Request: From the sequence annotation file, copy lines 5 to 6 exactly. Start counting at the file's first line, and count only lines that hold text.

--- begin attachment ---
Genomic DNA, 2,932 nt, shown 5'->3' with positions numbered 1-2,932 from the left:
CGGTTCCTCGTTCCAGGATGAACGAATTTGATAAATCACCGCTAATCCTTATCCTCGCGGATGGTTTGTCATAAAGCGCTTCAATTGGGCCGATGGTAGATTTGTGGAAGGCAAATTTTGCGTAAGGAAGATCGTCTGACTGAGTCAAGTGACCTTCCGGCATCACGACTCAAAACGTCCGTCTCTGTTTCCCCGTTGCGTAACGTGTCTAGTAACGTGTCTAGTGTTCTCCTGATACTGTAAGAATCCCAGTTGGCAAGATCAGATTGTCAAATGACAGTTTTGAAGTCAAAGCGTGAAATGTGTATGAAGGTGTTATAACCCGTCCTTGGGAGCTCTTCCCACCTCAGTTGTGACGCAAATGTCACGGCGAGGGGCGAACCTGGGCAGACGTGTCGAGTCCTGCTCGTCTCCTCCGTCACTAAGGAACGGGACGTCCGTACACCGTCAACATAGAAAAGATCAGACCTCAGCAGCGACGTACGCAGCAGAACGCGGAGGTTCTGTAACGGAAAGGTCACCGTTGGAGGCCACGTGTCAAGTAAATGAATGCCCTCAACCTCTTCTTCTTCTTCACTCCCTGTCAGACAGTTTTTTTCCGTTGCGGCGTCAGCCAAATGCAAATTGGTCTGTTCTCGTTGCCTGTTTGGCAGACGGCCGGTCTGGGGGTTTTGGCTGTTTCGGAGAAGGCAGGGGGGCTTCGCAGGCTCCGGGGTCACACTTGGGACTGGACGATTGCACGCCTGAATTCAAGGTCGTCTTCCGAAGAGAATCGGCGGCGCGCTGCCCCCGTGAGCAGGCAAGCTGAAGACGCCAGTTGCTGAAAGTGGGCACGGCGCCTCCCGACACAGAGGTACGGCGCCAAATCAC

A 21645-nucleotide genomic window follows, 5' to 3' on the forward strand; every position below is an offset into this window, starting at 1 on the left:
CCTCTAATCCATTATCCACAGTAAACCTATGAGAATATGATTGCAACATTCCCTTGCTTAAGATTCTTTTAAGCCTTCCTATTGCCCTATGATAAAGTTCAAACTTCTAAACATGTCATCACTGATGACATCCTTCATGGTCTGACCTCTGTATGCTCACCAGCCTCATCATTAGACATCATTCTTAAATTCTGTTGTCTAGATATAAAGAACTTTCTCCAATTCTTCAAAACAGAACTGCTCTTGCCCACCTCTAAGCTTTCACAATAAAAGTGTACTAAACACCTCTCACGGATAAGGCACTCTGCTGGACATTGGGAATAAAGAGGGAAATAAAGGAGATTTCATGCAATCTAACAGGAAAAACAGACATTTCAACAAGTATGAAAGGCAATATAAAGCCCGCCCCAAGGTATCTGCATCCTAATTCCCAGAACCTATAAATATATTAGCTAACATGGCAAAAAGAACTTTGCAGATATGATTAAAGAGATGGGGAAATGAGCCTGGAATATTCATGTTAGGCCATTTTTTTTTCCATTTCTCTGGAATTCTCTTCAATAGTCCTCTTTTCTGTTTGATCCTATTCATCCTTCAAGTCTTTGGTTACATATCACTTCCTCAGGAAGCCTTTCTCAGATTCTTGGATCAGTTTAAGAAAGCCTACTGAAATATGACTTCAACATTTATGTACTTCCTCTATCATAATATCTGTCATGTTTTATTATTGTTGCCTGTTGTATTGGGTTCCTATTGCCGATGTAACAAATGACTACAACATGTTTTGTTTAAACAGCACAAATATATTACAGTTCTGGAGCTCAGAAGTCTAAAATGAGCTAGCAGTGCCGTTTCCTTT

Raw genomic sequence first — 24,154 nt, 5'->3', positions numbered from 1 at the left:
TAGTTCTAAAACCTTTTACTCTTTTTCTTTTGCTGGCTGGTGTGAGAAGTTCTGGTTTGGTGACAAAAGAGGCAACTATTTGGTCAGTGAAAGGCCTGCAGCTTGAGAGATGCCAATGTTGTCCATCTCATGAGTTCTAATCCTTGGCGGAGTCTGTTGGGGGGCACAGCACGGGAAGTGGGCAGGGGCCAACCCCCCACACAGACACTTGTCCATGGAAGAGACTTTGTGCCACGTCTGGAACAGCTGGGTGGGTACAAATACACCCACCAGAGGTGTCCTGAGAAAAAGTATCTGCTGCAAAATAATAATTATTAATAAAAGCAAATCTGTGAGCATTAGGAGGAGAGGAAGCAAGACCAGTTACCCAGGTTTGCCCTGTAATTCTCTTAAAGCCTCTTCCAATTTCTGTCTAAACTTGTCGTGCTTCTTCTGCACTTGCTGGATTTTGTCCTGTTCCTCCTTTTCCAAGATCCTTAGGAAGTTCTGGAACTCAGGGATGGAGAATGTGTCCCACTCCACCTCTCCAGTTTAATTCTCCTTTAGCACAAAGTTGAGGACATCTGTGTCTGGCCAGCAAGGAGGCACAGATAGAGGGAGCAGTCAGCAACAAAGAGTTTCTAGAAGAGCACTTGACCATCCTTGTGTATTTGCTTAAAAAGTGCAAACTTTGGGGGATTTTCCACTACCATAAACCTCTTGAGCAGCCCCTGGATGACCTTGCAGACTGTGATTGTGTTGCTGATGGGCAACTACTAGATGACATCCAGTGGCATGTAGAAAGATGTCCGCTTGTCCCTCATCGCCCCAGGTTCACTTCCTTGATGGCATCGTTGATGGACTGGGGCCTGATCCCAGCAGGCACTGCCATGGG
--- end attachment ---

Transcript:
Raw genomic sequence first — 24,154 nt, 5'->3', positions numbered from 1 at the left:
TAGTTCTAAAACCTTTTACTCTTTTTCTTTTGCTGGCTGGTGTGAGAAGTTCTGGTTTGGTGACAAAAGAGGCAACTATTTGGTCAGTGAAAGGCCTGCAGCTTGAGAGATGCCAATGTTGTCCATCTCATGAGTTCTAATCCTTGGCGGAGTCTGTTGGGGGGCACAGCACGGGAAGTGGGCAGGGGCCAACCCCCCACACAGACACTTGTCCATGGAAGAGACTTTGTGCCACGTCTGGAACAGCTGGGTGGGTACAAATACACCCACCAGAGGTGTCCTGAGAAAAAGTATCTGCTGCAAAATAATAATTATTAATAAAAGCAAATCTGTGAGCATTAGGAGGAGAGGAAGCAAGACCAGTTACCCAGGTTTGCCCTGTAATTCTCTTAAAGCCTCTTCCAATTTCTGTCTAAACTTGTCGTGCTTCTTCTGCACTTGCTGGATTTTGTCCTGTTCCTCCTTTTCCAAGATCCTTAGGAAGTTCTGGAACTCAGGGATGGAGAATGTGTCCCACTCCACCTCTCCAGTTTAATTCTCCTTTAGCACAAAGTTGAGGACATCTGTGTCTGGCCAGCAAGGAGGCACAGATAGAGGGAGCAGTCAGCAACAAAGAGTTTCTAGAAGAGCACTTGACCATCCTTGTGTATTTGCTTAAAAAGTGCAAACTTTGGGGGATTTTCCACTACCATAAACCTCTTGAGCAGCCCCTGGATGACCTTGCAGACTGTGATTGTGTTGCTGATGGGCAACTACTAGATGACATCCAGTGGCATGTAGAAAGATGTCCGCTTGTCCCTCATCGCCCCAGGTTCACTTCCTTGATGGCATCGTTGATGGACTGGGGCCTGATCCCAGCAGGCACTGCCATGGG